What is nature-centred design and how does it create a contemporary tented safari experience?
about this project
No matter the size of the project, effective ideas which stretch the brief and incorporate detail and thought can extend a project to beyond industry accepted notions of size and luxury.
This collaborative concept proposal is evidence of this type thinking. The design was informed by three factors: views, wind and natural sunlight. The site, elevated with northward views overlooking the Bushman’s River, turns its back on winds to allow for an open veranda lifestyle.
With consideration to these factors in conjunction with engagements with a natural site and grappling with sensitive solutions, the result is one that puts nature in the foreground and allows for the user to experience it very directly. With a natural palette of materials and a delicate approach to the site, the spaces are simple but luxurious.
a more in-depth look at this project
This proposal was a response to the brief presented from a well-established Eastern Cape private game reserve, for the conceptual design of a tented camp lodge.
The client’s brief to the architects was to design a 9-bedroom luxury tented camp, consisting of sleeping tents and a main camp structure consisting of a bar, living and dining, a small museum component as well as related services.
There was a decision at an early stage of the works for the camp to ‘touch the ground lightly’, meaning that the presence of the new building was not to dominate the natural beauty of the site. Thus, the building manifested itself as a series of tented ‘pavilions’, rather than a single element. This allows nature to penetrate the building both visually and spatially, becoming an intrinsic component in the forming of the spaces within. The integration into the landscape as well as the connection to views and topography shows a partnership with nature and a respect for the site.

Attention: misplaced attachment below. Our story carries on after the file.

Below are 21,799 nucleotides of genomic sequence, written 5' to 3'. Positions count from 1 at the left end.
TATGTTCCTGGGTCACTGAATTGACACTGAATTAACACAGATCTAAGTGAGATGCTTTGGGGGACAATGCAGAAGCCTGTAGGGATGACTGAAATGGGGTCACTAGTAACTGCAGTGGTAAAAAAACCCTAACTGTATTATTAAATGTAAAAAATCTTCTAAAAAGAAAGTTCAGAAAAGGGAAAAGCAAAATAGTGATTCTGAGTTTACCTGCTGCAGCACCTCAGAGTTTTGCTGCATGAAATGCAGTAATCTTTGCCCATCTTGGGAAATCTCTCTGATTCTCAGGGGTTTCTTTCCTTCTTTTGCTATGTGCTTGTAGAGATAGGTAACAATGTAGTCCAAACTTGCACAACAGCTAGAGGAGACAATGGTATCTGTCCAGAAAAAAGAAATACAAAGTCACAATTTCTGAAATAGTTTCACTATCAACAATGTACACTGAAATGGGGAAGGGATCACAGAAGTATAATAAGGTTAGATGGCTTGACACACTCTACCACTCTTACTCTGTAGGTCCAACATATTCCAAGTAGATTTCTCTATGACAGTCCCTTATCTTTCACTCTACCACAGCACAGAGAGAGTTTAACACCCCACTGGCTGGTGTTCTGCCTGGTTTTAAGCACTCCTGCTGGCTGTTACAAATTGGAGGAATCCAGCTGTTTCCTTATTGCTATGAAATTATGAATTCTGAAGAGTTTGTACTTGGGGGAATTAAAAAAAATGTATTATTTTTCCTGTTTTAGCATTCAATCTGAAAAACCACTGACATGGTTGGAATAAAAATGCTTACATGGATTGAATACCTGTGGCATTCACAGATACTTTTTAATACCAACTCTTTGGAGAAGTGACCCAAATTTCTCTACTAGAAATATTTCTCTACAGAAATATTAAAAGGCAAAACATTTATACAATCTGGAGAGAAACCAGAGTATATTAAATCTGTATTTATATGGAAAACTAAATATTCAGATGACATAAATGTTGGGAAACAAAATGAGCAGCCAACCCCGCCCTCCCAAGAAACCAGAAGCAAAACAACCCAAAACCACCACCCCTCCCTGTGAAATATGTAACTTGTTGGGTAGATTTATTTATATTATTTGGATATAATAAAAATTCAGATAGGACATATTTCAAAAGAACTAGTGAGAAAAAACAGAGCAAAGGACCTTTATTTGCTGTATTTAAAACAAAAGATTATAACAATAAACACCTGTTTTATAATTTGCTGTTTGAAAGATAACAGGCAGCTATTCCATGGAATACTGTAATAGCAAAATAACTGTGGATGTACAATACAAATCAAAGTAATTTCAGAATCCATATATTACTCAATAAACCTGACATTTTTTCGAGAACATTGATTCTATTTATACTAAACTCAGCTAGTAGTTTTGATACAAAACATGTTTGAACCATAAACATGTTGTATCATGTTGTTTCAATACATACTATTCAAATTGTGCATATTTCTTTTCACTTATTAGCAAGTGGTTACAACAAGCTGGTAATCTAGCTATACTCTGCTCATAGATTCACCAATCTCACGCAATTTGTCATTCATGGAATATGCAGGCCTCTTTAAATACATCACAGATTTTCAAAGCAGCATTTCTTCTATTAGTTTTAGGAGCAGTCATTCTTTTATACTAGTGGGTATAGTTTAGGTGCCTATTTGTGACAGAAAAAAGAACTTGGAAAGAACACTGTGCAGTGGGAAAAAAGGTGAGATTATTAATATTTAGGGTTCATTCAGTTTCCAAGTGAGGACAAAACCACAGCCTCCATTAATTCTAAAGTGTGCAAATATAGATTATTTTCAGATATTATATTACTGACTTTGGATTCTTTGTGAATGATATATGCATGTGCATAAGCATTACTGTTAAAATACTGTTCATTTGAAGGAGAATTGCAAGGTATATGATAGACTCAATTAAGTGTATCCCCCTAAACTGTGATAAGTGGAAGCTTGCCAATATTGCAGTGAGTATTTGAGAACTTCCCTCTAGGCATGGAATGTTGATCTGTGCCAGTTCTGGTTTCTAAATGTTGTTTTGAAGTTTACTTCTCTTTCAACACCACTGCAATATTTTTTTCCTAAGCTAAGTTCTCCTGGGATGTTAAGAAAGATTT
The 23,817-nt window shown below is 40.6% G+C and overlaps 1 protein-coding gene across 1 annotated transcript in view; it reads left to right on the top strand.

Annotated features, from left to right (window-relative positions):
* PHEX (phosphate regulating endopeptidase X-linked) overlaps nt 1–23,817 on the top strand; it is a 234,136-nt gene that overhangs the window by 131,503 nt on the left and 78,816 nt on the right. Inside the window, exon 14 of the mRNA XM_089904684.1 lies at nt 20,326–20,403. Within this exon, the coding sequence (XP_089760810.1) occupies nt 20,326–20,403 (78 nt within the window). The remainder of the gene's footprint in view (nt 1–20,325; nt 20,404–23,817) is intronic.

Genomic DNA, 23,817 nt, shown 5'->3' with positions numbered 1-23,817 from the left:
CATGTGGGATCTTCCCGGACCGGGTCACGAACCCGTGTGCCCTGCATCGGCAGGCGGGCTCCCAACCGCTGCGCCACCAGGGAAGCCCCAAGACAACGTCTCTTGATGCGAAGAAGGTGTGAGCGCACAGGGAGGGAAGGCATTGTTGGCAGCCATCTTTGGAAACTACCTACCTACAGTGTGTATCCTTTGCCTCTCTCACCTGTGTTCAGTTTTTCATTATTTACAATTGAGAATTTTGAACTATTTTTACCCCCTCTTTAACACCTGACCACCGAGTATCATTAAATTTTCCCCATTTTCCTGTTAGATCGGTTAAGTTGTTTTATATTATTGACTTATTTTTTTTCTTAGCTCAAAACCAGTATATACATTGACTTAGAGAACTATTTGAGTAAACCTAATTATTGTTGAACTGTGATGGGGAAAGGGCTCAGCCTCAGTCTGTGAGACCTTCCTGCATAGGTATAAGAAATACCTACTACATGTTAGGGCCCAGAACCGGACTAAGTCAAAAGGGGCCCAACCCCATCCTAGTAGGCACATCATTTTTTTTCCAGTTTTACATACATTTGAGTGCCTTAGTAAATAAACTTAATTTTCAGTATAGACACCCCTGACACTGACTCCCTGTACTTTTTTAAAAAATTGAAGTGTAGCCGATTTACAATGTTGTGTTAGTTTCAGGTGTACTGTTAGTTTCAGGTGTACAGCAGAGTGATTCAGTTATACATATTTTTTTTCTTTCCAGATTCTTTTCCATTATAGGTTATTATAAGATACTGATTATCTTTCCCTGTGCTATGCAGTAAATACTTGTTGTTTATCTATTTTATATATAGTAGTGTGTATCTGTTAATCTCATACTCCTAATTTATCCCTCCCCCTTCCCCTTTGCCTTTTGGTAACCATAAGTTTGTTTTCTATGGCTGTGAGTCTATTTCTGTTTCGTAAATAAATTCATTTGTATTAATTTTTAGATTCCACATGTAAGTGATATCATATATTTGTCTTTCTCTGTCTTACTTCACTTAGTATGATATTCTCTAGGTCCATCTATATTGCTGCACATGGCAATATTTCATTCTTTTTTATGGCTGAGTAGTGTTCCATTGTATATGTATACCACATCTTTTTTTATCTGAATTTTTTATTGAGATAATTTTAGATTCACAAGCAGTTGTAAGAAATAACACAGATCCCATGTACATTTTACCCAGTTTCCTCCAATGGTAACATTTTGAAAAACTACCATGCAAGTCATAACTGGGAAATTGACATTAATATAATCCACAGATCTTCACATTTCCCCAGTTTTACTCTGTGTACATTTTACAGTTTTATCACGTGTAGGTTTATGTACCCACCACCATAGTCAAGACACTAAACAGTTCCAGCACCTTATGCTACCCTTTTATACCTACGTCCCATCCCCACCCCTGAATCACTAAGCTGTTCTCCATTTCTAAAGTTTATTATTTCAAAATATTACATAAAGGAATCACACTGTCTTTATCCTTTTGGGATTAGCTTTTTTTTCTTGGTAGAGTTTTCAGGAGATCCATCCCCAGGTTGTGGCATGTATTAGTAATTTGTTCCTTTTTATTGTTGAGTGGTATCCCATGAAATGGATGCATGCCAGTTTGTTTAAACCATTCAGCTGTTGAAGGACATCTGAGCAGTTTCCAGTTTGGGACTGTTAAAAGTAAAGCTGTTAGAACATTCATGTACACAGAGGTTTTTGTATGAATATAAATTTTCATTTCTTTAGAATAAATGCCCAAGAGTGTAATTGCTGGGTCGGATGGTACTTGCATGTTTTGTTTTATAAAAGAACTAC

The three main considerations that shaped the design were the views, the wind and natural light. The main camp is intended to be positioned on a sloped site overlooking the Bushman’s River. The site’s prime elevated position on a southern bank creates favourable views of the surroundings – game, flora and landscape. The site has been carefully positioned to benefit from natural light in both summer and winter and the elevation of the building as well as the scattered vegetation allow for interesting natural light play. In addition to this, a ridge rising to the west of the site protects it from the predominant south-westerly winds and this allows for an open veranda lifestyle towards to the north. The vegetation around the site acts as a buffer to easterly winds (although the site is exposed), while westerly winds are limited due to the site’s position on the lower part of the hill.
Design principles of an archetypal tent form were employed, representing introverted and internally-focused spaces. The camp then responds to a two-part relationship between earth and sky – structure that is more related to the ground and structure that is more related to the sky (for example, the tent structures). The veranda to the north and east responds to the horizontal views and allows for sunlight. The raised pitch of the tented roof structure, which is penetrated in parts, encourages a connection to the sky and increases the avenues of natural light into the structures.
In the main building, the public areas took preference in the design as they are characterised by large volumes, harmoniously bound together by a soft tent element floating overhead, and a vertical connection to ‘sky’. On the other hand, service spaces are secondary and sunken, and connected to ‘earth’. The hierarchy of spaces and activity are clear and legible, contributing to the flow of movement and resulting in a simple and clearly defined spatial character.
A rigid rear service wall extends the length of the main camp building and takes on the organic shape of the topography, and envelopes the camp spaces, as a gesture of responding to the site. Entrance is from the south from a vehicular route that allows for the experience of the main camp structure to be concealed as a surprise. A puncture in the wall is an articulation of the entrance as an ‘event’ and from this position, the extent of the main camp structures facilities and the views through the building towards the north and east are exposed.
The process of this project followed an understanding (and extending) of the brief as discussed with various parties with an ongoing review of the site. The result is a design which, we believe, is innovate, sensory and contextualises an experience of the contemporary safari through architecture.